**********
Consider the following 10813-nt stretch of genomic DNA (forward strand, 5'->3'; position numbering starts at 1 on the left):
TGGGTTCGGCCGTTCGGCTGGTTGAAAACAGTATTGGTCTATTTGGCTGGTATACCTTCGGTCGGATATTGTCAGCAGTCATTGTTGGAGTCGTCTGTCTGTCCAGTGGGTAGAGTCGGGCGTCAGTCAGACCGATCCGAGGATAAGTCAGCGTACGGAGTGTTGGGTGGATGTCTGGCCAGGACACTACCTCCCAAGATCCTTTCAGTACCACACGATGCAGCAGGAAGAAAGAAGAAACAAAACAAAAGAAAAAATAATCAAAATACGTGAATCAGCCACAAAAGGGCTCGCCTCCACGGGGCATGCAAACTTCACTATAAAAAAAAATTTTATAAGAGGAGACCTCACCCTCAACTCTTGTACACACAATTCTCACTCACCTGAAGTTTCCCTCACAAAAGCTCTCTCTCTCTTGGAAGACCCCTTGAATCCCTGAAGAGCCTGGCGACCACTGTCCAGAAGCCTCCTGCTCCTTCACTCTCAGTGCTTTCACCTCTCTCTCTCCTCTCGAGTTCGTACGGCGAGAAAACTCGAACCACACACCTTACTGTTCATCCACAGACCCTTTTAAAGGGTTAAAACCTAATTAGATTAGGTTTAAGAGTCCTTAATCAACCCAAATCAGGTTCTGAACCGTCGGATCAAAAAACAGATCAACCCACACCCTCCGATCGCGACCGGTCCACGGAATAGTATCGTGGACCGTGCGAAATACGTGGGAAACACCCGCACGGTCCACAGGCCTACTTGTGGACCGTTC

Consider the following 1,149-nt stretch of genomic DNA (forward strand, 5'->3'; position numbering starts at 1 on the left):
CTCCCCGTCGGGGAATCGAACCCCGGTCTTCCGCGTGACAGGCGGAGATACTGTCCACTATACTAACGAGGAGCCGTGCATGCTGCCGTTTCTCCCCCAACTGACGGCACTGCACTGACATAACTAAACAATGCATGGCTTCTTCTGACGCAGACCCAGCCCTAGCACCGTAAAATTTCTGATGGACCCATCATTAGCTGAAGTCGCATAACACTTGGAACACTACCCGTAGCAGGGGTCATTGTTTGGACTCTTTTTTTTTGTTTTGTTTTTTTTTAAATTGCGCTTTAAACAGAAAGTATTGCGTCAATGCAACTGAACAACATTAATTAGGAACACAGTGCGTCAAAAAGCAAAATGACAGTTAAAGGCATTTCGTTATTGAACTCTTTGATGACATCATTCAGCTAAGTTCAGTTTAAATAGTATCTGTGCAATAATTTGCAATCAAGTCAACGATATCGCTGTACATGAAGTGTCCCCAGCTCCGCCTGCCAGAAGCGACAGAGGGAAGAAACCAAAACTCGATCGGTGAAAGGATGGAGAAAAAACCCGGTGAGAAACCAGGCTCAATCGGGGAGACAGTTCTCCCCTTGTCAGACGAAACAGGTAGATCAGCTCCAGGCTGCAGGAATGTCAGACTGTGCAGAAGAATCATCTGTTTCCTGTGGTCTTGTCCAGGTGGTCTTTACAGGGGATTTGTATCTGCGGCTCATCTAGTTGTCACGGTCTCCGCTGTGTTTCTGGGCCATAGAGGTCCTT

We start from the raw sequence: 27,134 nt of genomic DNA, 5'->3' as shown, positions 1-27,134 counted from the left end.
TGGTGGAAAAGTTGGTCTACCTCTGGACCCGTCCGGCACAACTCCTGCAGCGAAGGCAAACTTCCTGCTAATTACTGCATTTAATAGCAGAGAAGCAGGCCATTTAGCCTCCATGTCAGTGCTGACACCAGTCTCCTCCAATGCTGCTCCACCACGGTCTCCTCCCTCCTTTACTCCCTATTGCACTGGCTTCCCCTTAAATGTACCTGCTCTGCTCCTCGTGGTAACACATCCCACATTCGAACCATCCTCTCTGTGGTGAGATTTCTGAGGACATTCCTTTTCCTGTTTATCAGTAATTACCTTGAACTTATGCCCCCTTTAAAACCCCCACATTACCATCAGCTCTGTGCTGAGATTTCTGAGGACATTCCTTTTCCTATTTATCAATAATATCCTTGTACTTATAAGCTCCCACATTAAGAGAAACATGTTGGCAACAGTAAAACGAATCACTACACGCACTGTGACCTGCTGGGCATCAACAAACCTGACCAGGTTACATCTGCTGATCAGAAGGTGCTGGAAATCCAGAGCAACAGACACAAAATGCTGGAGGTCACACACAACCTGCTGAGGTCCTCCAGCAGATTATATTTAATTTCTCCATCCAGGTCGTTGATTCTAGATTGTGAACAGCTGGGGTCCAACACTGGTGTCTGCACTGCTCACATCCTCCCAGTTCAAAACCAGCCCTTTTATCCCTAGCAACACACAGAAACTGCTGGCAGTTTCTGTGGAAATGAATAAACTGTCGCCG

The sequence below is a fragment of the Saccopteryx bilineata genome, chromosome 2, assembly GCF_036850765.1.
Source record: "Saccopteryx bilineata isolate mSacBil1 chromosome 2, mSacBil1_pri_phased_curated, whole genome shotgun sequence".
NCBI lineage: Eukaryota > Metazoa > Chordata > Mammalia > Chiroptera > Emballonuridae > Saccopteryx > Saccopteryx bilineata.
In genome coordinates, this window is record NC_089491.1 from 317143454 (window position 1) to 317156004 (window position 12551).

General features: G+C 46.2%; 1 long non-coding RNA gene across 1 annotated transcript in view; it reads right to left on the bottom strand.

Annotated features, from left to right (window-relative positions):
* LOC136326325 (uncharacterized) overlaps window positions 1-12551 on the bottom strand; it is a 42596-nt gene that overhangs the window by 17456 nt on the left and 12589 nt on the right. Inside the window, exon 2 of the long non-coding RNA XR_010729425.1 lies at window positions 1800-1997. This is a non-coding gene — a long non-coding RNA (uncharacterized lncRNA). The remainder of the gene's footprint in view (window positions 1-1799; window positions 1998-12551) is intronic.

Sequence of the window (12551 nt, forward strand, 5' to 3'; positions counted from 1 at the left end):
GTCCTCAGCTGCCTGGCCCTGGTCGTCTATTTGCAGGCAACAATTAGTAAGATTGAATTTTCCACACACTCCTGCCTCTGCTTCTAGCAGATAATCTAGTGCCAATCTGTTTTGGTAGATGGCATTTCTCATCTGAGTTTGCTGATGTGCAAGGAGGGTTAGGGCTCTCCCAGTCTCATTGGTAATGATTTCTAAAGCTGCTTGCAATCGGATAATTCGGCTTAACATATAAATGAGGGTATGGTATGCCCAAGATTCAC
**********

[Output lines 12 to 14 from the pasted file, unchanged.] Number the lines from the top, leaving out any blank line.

Annotated features, from left to right (window-relative positions):
* LOC136326325 (uncharacterized) overlaps window positions 1-12551 on the bottom strand; it is a 42596-nt gene that overhangs the window by 17456 nt on the left and 12589 nt on the right. Inside the window, exon 2 of the long non-coding RNA XR_010729425.1 lies at window positions 1800-1997. This is a non-coding gene — a long non-coding RNA (uncharacterized lncRNA). The remainder of the gene's footprint in view (window positions 1-1799; window positions 1998-12551) is intronic.

Sequence of the window (12551 nt, forward strand, 5' to 3'; positions counted from 1 at the left end):